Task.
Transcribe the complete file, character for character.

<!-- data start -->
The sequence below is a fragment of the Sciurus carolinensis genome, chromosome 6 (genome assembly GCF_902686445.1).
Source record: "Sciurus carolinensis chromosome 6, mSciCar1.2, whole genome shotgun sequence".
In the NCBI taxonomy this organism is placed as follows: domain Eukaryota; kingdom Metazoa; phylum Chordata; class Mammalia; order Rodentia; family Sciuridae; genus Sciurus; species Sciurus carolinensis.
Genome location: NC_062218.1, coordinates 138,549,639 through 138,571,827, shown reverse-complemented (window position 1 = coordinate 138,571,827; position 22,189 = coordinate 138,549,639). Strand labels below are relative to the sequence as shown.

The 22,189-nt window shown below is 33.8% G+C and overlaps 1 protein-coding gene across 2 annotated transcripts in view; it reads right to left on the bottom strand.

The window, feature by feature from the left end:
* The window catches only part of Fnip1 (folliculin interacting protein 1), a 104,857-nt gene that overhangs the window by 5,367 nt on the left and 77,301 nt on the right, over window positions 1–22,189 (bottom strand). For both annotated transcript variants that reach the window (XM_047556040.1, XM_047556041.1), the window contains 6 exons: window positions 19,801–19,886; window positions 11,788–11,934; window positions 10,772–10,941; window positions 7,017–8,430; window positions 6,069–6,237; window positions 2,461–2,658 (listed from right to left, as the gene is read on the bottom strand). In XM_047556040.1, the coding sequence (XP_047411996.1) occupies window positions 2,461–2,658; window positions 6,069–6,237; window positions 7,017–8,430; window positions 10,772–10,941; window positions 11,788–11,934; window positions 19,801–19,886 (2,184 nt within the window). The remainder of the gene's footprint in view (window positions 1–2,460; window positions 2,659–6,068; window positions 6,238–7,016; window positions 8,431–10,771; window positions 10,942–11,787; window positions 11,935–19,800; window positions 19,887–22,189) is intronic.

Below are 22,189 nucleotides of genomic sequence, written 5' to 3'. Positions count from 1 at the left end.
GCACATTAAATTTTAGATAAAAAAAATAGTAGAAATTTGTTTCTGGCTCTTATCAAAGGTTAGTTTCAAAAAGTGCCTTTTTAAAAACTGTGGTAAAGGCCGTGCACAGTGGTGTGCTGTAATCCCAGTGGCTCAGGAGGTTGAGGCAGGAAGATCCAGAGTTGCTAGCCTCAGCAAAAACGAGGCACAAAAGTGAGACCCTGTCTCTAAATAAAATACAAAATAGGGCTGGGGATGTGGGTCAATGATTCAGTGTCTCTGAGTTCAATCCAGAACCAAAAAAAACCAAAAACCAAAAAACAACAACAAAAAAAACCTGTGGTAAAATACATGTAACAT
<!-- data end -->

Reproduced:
The sequence below is a fragment of the Sciurus carolinensis genome, chromosome 6 (genome assembly GCF_902686445.1).
Source record: "Sciurus carolinensis chromosome 6, mSciCar1.2, whole genome shotgun sequence".
In the NCBI taxonomy this organism is placed as follows: domain Eukaryota; kingdom Metazoa; phylum Chordata; class Mammalia; order Rodentia; family Sciuridae; genus Sciurus; species Sciurus carolinensis.
Genome location: NC_062218.1, coordinates 138,549,639 through 138,571,827, shown reverse-complemented (window position 1 = coordinate 138,571,827; position 22,189 = coordinate 138,549,639). Strand labels below are relative to the sequence as shown.

The 22,189-nt window shown below is 33.8% G+C and overlaps 1 protein-coding gene across 2 annotated transcripts in view; it reads right to left on the bottom strand.

The window, feature by feature from the left end:
* The window catches only part of Fnip1 (folliculin interacting protein 1), a 104,857-nt gene that overhangs the window by 5,367 nt on the left and 77,301 nt on the right, over window positions 1–22,189 (bottom strand). For both annotated transcript variants that reach the window (XM_047556040.1, XM_047556041.1), the window contains 6 exons: window positions 19,801–19,886; window positions 11,788–11,934; window positions 10,772–10,941; window positions 7,017–8,430; window positions 6,069–6,237; window positions 2,461–2,658 (listed from right to left, as the gene is read on the bottom strand). In XM_047556040.1, the coding sequence (XP_047411996.1) occupies window positions 2,461–2,658; window positions 6,069–6,237; window positions 7,017–8,430; window positions 10,772–10,941; window positions 11,788–11,934; window positions 19,801–19,886 (2,184 nt within the window). The remainder of the gene's footprint in view (window positions 1–2,460; window positions 2,659–6,068; window positions 6,238–7,016; window positions 8,431–10,771; window positions 10,942–11,787; window positions 11,935–19,800; window positions 19,887–22,189) is intronic.

Below are 22,189 nucleotides of genomic sequence, written 5' to 3'. Positions count from 1 at the left end.
GCACATTAAATTTTAGATAAAAAAAATAGTAGAAATTTGTTTCTGGCTCTTATCAAAGGTTAGTTTCAAAAAGTGCCTTTTTAAAAACTGTGGTAAAGGCCGTGCACAGTGGTGTGCTGTAATCCCAGTGGCTCAGGAGGTTGAGGCAGGAAGATCCAGAGTTGCTAGCCTCAGCAAAAACGAGGCACAAAAGTGAGACCCTGTCTCTAAATAAAATACAAAATAGGGCTGGGGATGTGGGTCAATGATTCAGTGTCTCTGAGTTCAATCCAGAACCAAAAAAAACCAAAAACCAAAAAACAACAACAAAAAAAACCTGTGGTAAAATACATGTAACAT